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10 Stats to Know: Round 3, 121st U.S. Open

June 19, 2021 SAN DIEGO, CALIF. By Justin Ray, Twenty First Group
Ten years to the day after he won the 2011 U.S. Open at Congressional Country Club, Rory McIlroy tied the low round of the week with a 67. (Darren Carroll/USGA)

A thrilling Round 3 at Torrey Pines has set the stage for what is sure to be a memorable Sunday. Can the 2021 finish live up to the timeless dramatics of what we saw on this course 13 years ago? Twenty players – seven of them major champions – enter the final round at or within five of the lead. Here are 10 notes to know from Round 3 of the 121st U.S. Open Championship:

1. After holing a 52-foot eagle putt on No. 18, Louis Oosthuizen is tied for the 54-hole lead for the first time in a U.S. Open. A major championship stalwart, this is the ninth time Oosthuizen has been inside the top five of a major championship leader board with one round to play. Since 2010, only three players – Dustin Johnson (13 instances), Brooks Koepka (11) and Jason Day (10) have been there more often. Oosthuizen is trying to become the third player from South Africa to win the U.S. Open and the British Open, joining Ernie Els and Gary Player.

2. Tied with Oosthuizen at 5 under is Mackenzie Hughes, the first-ever Canadian player to hold the 54-hole lead or co-lead in a U.S. Open. To say Hughes is an unexpected primary character in this story is an understatement: he entered the week having missed five consecutive PGA Tour cuts and without a past weekend appearance in this championship. This is the first time Hughes has even been in the top 20 entering the final round of an event since last September. The best-ever U.S. Open finish by a Canadian player belongs to Dave Barr, who finished tied for second place in 1985.

3. Russell Henley, leading a major through three rounds for the first time in his career, rounds out the trio at 5 under. While Henley hasn’t ever been this close to winning a major championship before, his iron play pedigree suggests his presence here should not be that big of a surprise. Since the beginning of last season, Henley is ranked fourth on the PGA Tour in strokes gained approach per round, trailing only Collin Morikawa, Justin Thomas and Will Zalatoris. Henley is one-for-three in his PGA Tour career converting 54-hole leads and co-leads into wins.

4. Ten years to the day from his blowout win at Congressional, Rory McIlroy surged up the board with a 67, tying the low round of the week. There is something to be said for McIlroy following in the major championship footsteps of Tiger Woods. In 2014, the British Open was played at Royal Liverpool for the first time since Woods’ win there in 2006. McIlroy won that week. Later that year, the PGA was held at Valhalla for the first time since Woods’ win there in 2000. McIlroy won that week. I don’t think I need to remind anyone of who won at Torrey Pines in 2008, the last time the U.S. Open was held here.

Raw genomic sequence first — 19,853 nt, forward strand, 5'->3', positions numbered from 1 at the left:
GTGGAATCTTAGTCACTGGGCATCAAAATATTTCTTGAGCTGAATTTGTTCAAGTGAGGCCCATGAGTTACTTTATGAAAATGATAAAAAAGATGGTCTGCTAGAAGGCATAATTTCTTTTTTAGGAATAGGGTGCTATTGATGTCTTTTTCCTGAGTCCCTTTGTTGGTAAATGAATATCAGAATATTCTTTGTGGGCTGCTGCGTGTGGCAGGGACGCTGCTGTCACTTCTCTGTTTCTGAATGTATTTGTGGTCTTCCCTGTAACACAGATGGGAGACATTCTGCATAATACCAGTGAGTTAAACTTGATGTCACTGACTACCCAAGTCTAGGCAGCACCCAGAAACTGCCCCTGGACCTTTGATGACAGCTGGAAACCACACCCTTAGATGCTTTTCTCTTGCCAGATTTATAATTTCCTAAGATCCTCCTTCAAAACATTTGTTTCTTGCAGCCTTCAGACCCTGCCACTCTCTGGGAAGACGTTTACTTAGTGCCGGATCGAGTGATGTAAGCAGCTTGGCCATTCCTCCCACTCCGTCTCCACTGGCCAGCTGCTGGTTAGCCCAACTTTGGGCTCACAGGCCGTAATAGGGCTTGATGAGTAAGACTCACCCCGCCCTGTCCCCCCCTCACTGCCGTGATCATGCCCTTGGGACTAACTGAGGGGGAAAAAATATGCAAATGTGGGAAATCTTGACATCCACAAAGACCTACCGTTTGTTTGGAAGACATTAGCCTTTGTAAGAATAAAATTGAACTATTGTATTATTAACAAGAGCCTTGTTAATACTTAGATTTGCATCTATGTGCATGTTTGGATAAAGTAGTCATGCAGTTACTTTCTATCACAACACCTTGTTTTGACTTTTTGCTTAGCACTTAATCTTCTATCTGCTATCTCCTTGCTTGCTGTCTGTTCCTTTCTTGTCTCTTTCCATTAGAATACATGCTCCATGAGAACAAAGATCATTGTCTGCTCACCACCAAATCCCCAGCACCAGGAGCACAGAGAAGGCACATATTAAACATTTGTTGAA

5. Should McIlroy win, he would become the only player from outside the United States to win the U.S. Open and the PGA Championship multiple times. Nine players in men’s professional golf history have won five or more majors before the age of 33, the last to do it being Woods. While McIlroy has the most PGA Tour wins when trailing entering the final round since 2010, he has not yet done it to win a major. McIlroy was the outright 54-hole leader in all four of his major victories.

6. Bryson DeChambeau is in a familiar position entering Sunday’s final round. In 2020, DeChambeau was 3 under, two strokes off the lead with one round to play. This year? He’s 3 under, two strokes off the lead with one round to play. DeChambeau is just the fourth defending champion in the last 30 years to be in the top five through 54 holes in the U.S. Open. Brooks Koepka was there in both 2018 (won) and 2019 (runner-up), and Retief Goosen did it in 2005 (finished T-11).

7. Three shots back, Scottie Scheffler is riding a scorching-hot putter into the final round. Scheffler leads the field in strokes-gained putting, putts per hole and putts per green in regulation. Should Scheffler win, he would be the first American player to earn his first PGA Tour win in the U.S. Open since Jerry Pate in 1976. Scheffler is also trying to become the fourth player to win the U.S. Junior Amateur and the U.S. Open, joining Johnny Miller, Tiger Woods and Jordan Spieth.

8. Saturday was the fourth time Jon Rahm has entered the third round of a major championship inside the top 10. After a disappointing 72, Rahm has now failed to record a round better than 71 in any of those third rounds. Still, at just three shots off the lead, Rahm has tied his best career 54-hole position in a major by stroke deficit (he was also three back entering the final round of the 2018 PGA). Not only has no player from Spain ever won a U.S. Open – no player from Spain has ever won any USGA championship.

9. Richard Bland struggled in Round 3, carding a 77 – a score 10 strokes higher than his brilliant Round 2 performance. Bland was one of four players in the field in Round 3 to not make a birdie. Had the 48-year-old Englishman held onto his lead, he would have been the oldest player to lead through three rounds at the U.S. Open since Harry Vardon in 1920 (age 50).

10. How many players have a legitimate shot to win on Sunday? History says the list may be shorter than you think. Each of the last seven U.S. Open champions were either first or second entering the final round. Twenty-two consecutive winners – and 58 of the last 60 – were at or within four strokes of the lead through 54 holes. Thirty major winners in a row were tied for sixth place, or better, entering the last round.

Justin Ray is the head of content for Twenty First Group. He has also worked as a senior researcher at ESPN and Golf Channel.